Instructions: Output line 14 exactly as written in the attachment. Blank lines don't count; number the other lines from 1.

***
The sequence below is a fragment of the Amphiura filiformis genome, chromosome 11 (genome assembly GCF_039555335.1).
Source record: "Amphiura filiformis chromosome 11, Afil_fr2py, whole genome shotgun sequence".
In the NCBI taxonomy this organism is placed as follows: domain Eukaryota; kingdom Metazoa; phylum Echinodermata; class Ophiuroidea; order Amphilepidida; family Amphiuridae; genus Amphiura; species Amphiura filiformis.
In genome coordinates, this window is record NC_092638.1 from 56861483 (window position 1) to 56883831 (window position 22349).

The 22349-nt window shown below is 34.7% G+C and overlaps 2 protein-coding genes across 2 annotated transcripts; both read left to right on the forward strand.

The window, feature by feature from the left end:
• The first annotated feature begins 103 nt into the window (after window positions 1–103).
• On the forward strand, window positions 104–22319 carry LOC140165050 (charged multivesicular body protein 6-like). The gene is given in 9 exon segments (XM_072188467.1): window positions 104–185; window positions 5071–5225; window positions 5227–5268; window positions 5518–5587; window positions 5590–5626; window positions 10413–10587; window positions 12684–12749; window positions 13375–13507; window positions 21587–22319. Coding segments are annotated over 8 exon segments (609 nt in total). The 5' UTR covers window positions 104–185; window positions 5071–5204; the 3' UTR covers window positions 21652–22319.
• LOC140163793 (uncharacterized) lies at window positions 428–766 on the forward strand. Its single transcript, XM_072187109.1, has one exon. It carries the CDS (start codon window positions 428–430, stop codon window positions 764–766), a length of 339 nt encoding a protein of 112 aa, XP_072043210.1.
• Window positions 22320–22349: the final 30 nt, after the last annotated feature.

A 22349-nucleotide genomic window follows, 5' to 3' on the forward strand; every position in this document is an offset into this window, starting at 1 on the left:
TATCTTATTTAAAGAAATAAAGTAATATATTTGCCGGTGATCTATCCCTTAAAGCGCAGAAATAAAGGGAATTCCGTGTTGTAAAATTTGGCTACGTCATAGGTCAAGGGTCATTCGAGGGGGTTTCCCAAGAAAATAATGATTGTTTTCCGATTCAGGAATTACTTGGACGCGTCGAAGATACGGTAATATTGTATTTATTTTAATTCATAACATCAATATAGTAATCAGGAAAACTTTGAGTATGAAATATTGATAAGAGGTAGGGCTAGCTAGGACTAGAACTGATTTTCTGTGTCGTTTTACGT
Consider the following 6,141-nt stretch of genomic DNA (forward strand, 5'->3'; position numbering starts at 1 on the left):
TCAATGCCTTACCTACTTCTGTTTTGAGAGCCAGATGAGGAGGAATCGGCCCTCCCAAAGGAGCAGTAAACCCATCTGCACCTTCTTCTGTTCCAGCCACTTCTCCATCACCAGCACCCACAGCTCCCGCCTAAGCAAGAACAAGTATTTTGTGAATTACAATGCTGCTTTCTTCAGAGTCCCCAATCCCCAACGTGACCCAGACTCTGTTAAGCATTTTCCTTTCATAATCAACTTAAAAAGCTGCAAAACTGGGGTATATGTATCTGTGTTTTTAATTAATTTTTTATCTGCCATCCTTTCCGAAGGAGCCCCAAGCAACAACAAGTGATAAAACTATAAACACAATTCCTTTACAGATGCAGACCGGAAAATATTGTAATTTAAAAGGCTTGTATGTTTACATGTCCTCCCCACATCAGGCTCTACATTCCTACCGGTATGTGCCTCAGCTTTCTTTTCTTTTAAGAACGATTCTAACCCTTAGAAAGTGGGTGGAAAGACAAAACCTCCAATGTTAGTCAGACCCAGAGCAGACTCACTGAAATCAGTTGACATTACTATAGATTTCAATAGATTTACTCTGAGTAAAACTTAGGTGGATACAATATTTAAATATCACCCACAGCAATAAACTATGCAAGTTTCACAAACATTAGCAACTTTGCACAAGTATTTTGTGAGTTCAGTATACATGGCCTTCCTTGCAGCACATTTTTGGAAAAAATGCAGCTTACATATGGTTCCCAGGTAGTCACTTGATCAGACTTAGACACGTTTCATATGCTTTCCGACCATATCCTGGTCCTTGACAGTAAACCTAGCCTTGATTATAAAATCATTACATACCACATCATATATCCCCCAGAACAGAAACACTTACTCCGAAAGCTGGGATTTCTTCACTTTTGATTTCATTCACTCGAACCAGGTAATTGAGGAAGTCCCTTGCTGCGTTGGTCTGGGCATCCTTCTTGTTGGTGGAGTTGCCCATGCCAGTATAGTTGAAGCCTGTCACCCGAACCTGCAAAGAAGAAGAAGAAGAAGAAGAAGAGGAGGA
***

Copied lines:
TCAATGCCTTACCTACTTCTGTTTTGAGAGCCAGATGAGGAGGAATCGGCCCTCCCAAAGGAGCAGTAAACCCATCTGCACCTTCTTCTGTTCCAGCCACTTCTCCATCACCAGCACCCACAGCTCCCGCCTAAGCAAGAACAAGTATTTTGTGAATTACAATGCTGCTTTCTTCAGAGTCCCCAATCCCCAACGTGACCCAGACTCTGTTAAGCATTTTCCTTTCATAATCAACTTAAAAAGCTGCAAAACTGGGGTATATGTATCTGTGTTTTTAATTAATTTTTTATCTGCCATCCTTTCCGAAGGAGCCCCAAGCAACAACAAGTGATAAAACTATAAACACAATTCCTTTACAGATGCAGACCGGAAAATATTGTAATTTAAAAGGCTTGTATGTTTACATGTCCTCCCCACATCAGGCTCTACATTCCTACCGGTATGTGCCTCAGCTTTCTTTTCTTTTAAGAACGATTCTAACCCTTAGAAAGTGGGTGGAAAGACAAAACCTCCAATGTTAGTCAGACCCAGAGCAGACTCACTGAAATCAGTTGACATTACTATAGATTTCAATAGATTTACTCTGAGTAAAACTTAGGTGGATACAATATTTAAATATCACCCACAGCAATAAACTATGCAAGTTTCACAAACATTAGCAACTTTGCACAAGTATTTTGTGAGTTCAGTATACATGGCCTTCCTTGCAGCACATTTTTGGAAAAAATGCAGCTTACATATGGTTCCCAGGTAGTCACTTGATCAGACTTAGACACGTTTCATATGCTTTCCGACCATATCCTGGTCCTTGACAGTAAACCTAGCCTTGATTATAAAATCATTACATACCACATCATATATCCCCCAGAACAGAAACACTTACTCCGAAAGCTGGGATTTCTTCACTTTTGATTTCATTCACTCGAACCAGGTAATTGAGGAAGTCCCTTGCTGCGTTGGTCTGGGCATCCTTCTTGTTGGTGGAGTTGCCCATGCCAGTATAGTTGAAGCCTGTCACCCGAACCTGCAAAGAAGAAGAAGAAGAAGAAGAAGAGGAGGA